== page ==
In the ongoing debates about youth work a recurring theme is that somehow we don’t know what we are up to; that we can’t explain what youth work is. This sweeping historical account  by Bernard Davies gives the lie to this weary cliché.  In responding to a European debate about the character of youth work, he opens by saying:

One question, posed a number of times at the Blankenberge Seminar, seemed to have considerable resonance for many of the participants: ‘Why can’t youth workers define what they do more clearly – and more credibly?’ For me however, I realised that this had not been a particular concern in preparing my own contribution. In fact, my paper was, and still is, underpinned by a quite contrary premise: that over the past century and a half in England – and indeed, it could be argued, over the UK generally – core features of a way of working with young people have been formulated and refined which, as an overall configuration, provide a well delineated if as always ‘unfinished’ definition of a distinctive practice which we now call ‘youth work’.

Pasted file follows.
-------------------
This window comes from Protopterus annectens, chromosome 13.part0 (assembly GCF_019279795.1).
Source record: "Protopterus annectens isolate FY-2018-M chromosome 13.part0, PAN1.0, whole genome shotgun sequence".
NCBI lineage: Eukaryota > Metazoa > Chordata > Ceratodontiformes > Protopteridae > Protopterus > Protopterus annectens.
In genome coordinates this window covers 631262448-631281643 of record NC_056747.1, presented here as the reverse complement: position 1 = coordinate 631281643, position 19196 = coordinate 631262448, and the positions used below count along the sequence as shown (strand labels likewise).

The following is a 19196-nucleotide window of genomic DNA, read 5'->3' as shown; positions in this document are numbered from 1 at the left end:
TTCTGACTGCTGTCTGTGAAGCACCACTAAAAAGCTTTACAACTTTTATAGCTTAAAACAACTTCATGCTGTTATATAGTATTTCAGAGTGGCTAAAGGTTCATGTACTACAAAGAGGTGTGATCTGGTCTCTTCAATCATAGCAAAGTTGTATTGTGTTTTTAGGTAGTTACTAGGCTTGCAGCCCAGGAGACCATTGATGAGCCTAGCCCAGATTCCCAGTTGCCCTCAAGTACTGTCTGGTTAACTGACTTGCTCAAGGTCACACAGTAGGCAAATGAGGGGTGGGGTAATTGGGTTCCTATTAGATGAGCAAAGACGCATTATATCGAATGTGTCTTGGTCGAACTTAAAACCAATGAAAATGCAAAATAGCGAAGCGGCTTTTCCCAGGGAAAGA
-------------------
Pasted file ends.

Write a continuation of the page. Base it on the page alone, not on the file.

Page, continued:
At a moment when Fiona Blacke is able to suggest without embarrassment that ‘the question is not what type of youth work will there be, but will there be any at all,’ we need to retort that of course it bloody matters what type of youth work we are talking about! Bernard’s piece underlines that our response is rooted deeply in the history of a voluntary and open engagement with young people.

Don’t know much about history, pour yourself a drink and make some time to read.


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